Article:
T.J. Rodgers, Founder, President and Chief Executive Officer and Director
T.J. Rodgers is founder, president, CEO, and a director of Cypress Semiconductor Corporation. He founded Cypress in 1982 and took it public in 1986. He is a former chairman of the Semiconductor Industry Association (SIA) and SunPower Corp. (solar energy systems) and currently sits on the boards of directors of high-technology companies, including Agiga Tech (nvRAMs), and Bloom Energy (fuel cells).
Rodgers was a Sloan scholar at Dartmouth, where he graduated in 1970 as Salutatorian with a double major in physics and chemistry and won the Townsend Prize as the top physics and chemistry student in his class. He was a Rufus Choate scholar between 1966-1970, and was awarded the Francis L. Town Scientific Prize (1st Prize) for the 1967-68 school year. He also achieved Phi Beta Kappa distinction in 1969, and earned the Haseltine Chemistry-Physics prize at graduation. He attended Stanford University on a Hertz fellowship, earning a master's degree (1973) and a Ph.D. (1975) in electrical engineering. At Stanford, Rodgers invented, developed, and patented VMOS technology, which he sold for cash and royalties to American Microsystems Inc. (AMI). He managed the MOS memory design group at AMI from 1975 to 1980 before moving to Advanced Micro Devices (AMD), where he ran AMD's static RAM product group until 1982.
Dr. Rodgers’ 14 U.S. patents include: US7045387 - Method of performing back-end manufacturing of an integrated circuit (2006); US6903002 - Low-k dielectric layer with air gaps (2005); US6847218 - Probe card with an adapter layer for testing integrated circuits (2005); US6835616 - Method of forming a floating metal structure in an integrated circuit (2004); US6730545 - Method of performing back-end manufacturing of an integrated circuit device (2004); US6185126B1 - Self-initializing RAM-based programmable device (2001); US6131140 - Integrated cache memory with system control logic and adaptation of RAM bus to a cache pinout (2000); US5977638 - Edge metal for interconnect layers (1999); US5835401- DRAM with hidden refresh (1998); US4764248 - Rapid thermal nitridized oxide locos process (1988); US4222063 - VMOS Floating gate memory with breakdown voltage lowering region (1980); US4222062 - VMOS Floating gate memory device (1980); US3975221 - Low capacitance V groove MOS NOR gate and method of manufacture (1976); US3924265 - Low capacitance V groove MOS NOR gate and method of manufacture (1975) and US3878552 - Bipolar Integrated Circuit and Method (1975).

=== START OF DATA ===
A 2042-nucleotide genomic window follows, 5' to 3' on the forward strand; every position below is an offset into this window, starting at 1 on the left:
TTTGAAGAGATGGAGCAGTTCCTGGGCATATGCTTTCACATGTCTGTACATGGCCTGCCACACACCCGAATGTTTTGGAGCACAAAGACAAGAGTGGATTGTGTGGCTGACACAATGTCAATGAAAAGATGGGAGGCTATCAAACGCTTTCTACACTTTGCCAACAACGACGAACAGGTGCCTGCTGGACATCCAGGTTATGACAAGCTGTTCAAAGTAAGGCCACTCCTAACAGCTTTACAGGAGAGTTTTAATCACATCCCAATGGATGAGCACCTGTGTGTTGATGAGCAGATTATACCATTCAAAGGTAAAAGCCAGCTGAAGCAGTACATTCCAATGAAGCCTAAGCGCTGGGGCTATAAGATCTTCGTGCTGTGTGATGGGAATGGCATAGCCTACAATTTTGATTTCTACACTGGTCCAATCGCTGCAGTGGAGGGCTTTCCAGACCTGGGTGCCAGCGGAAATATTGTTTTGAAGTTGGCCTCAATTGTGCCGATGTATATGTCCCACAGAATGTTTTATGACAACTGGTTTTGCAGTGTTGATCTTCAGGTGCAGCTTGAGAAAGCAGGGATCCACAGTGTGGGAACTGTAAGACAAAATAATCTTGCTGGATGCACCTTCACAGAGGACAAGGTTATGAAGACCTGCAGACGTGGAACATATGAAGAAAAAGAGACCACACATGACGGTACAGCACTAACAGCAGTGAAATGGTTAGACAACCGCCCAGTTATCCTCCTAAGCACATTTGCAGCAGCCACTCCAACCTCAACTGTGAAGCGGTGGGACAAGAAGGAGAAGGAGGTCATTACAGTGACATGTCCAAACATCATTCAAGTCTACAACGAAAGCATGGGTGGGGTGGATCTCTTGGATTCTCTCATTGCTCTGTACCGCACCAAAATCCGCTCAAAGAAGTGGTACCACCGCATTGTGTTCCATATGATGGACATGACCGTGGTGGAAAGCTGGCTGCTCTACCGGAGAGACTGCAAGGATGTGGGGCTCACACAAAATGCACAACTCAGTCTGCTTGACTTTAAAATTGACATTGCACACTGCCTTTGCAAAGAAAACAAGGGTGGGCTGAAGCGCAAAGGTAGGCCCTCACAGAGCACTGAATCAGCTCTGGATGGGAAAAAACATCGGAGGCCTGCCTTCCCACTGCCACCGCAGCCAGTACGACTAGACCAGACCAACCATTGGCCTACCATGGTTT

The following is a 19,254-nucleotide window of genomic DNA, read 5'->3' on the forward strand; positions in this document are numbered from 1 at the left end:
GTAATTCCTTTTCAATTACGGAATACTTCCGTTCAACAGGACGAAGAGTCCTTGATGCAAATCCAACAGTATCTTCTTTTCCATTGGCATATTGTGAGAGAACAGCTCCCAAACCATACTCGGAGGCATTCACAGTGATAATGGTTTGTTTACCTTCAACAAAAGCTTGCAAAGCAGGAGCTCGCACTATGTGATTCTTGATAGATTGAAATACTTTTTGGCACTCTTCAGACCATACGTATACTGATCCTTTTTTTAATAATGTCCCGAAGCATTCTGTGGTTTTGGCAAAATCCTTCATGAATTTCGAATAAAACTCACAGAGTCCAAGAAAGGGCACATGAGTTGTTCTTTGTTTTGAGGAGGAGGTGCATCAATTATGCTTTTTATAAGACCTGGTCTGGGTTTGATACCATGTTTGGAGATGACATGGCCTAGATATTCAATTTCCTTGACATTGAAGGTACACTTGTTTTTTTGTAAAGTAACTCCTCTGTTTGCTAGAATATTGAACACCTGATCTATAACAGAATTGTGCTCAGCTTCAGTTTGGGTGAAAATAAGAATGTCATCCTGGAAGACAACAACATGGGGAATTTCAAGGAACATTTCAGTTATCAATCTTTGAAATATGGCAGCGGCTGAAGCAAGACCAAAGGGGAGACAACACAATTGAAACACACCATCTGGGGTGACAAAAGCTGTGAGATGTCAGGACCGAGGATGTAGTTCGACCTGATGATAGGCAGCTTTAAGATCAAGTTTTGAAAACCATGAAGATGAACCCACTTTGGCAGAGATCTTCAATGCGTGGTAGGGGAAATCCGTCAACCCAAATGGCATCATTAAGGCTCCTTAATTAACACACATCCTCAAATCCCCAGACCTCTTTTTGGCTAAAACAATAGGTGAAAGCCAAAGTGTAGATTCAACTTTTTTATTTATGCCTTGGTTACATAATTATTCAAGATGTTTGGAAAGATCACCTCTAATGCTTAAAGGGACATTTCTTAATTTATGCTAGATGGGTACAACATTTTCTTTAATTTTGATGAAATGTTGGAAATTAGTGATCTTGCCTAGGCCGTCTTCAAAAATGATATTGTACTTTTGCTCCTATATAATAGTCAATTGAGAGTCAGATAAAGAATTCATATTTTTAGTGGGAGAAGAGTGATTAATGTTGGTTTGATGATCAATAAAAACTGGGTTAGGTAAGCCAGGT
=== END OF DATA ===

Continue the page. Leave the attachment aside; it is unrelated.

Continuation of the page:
Rodgers was the founding CEO of Cypress in 1982 and has since built it into an international supplier of high-performance, mixed-signal, programmable solutions with nearly 3, 600 employees. Called "a quintessential entrepreneurial company" by The Wall Street Journal, Cypress and its management team have received many awards for excellence in financial management. These include an Encore Award from the Stanford University Business School as entrepreneurial company of the year in 1988; an Entrepreneur of the Year award from the global consulting company, Ernst & Young, in 1991; three Bronze Awards and two Silver Awards from The Wall Street Transcript for outstanding management; and a Kachina Award from market-research company In-Stat Inc. for excellence in financial management. In 2005, Cypress was named one of the “100 Best Corporate Citizens” in the U.S. by Business Ethics magazine.
In its October 2001 issue, Upside Magazine cited Rodgers as one of the “100 People Who Changed Our World.” Financial World magazine named Rodgers CEO of the Year in 1996. In 2002, Rodgers was named to a list of the year’s “Top 100 Chief Executives” by Chief Executive magazine. In 2005, Rodgers was inducted into the Silicon Valley Engineering Council Hall of Fame, joining Silicon Valley icons Gordon Moore and Steve Wosniak. In 2006, he was honored with a Fellow Award from the International Engineering Consortium. In 2011, Rodgers received a "Visionary Award" from the SVForum—a Silicon Valley technology leadership organization—in recognition of his role driving global innovation. Past award winners include Bill Gates, and Gordon Moore.
Rodgers has testified before Congress five times. A proponent of free markets, he twice advocated the elimination of corporate subsidies (including subsidies for his own company) in testimony before the House Committee Ruling on Science, Space, and Technology, presenting to the committee in 1993 and 1991. Rodgers again condemned corporate subsidies in 1997 at hearings by a subcommittee of the Senate Committee on Governmental Affairs. In a similar vein, in 1990, he argued against antitrust exemption for the U.S. Memories cartel in testimony before the House Judiciary Subcommittee on Economic and Commercial Law. In a presentation to the Senate Judiciary Committee in 1998, Rodgers supported a proposal to raise the ceiling on the number of electronics engineers permitted to enter the U.S. on special visas, maintaining that the influx of talent increased the competitive advantage of U.S. high-technology companies.
Rodgers’ testimony—along with his contributions to a broad spectrum of national and international business and news publications—are available on the Cypress website at under the “From the CEO” category.